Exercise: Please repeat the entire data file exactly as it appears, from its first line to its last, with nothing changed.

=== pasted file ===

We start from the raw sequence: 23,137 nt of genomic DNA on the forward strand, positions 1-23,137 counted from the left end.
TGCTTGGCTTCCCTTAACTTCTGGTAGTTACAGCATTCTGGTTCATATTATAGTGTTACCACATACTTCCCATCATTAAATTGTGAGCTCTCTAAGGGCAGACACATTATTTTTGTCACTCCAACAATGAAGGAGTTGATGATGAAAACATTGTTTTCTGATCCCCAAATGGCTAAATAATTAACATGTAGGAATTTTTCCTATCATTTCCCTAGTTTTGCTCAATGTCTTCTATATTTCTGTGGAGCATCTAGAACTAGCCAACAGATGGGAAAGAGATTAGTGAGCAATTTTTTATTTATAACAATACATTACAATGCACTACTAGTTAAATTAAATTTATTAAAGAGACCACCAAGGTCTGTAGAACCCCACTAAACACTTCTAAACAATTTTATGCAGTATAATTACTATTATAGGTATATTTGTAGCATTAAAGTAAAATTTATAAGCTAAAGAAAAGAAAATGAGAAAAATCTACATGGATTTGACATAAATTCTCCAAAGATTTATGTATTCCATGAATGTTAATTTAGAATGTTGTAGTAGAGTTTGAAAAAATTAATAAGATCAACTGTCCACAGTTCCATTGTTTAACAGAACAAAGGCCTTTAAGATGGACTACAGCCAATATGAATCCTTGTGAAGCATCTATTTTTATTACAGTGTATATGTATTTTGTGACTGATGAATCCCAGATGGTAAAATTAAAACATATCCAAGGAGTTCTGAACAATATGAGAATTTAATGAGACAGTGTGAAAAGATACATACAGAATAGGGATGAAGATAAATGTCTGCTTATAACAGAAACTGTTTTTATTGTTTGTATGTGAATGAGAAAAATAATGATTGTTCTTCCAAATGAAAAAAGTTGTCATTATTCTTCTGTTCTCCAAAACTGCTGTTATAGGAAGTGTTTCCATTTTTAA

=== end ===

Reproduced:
We start from the raw sequence: 23,137 nt of genomic DNA on the forward strand, positions 1-23,137 counted from the left end.
TGCTTGGCTTCCCTTAACTTCTGGTAGTTACAGCATTCTGGTTCATATTATAGTGTTACCACATACTTCCCATCATTAAATTGTGAGCTCTCTAAGGGCAGACACATTATTTTTGTCACTCCAACAATGAAGGAGTTGATGATGAAAACATTGTTTTCTGATCCCCAAATGGCTAAATAATTAACATGTAGGAATTTTTCCTATCATTTCCCTAGTTTTGCTCAATGTCTTCTATATTTCTGTGGAGCATCTAGAACTAGCCAACAGATGGGAAAGAGATTAGTGAGCAATTTTTTATTTATAACAATACATTACAATGCACTACTAGTTAAATTAAATTTATTAAAGAGACCACCAAGGTCTGTAGAACCCCACTAAACACTTCTAAACAATTTTATGCAGTATAATTACTATTATAGGTATATTTGTAGCATTAAAGTAAAATTTATAAGCTAAAGAAAAGAAAATGAGAAAAATCTACATGGATTTGACATAAATTCTCCAAAGATTTATGTATTCCATGAATGTTAATTTAGAATGTTGTAGTAGAGTTTGAAAAAATTAATAAGATCAACTGTCCACAGTTCCATTGTTTAACAGAACAAAGGCCTTTAAGATGGACTACAGCCAATATGAATCCTTGTGAAGCATCTATTTTTATTACAGTGTATATGTATTTTGTGACTGATGAATCCCAGATGGTAAAATTAAAACATATCCAAGGAGTTCTGAACAATATGAGAATTTAATGAGACAGTGTGAAAAGATACATACAGAATAGGGATGAAGATAAATGTCTGCTTATAACAGAAACTGTTTTTATTGTTTGTATGTGAATGAGAAAAATAATGATTGTTCTTCCAAATGAAAAAAGTTGTCATTATTCTTCTGTTCTCCAAAACTGCTGTTATAGGAAGTGTTTCCATTTTTAA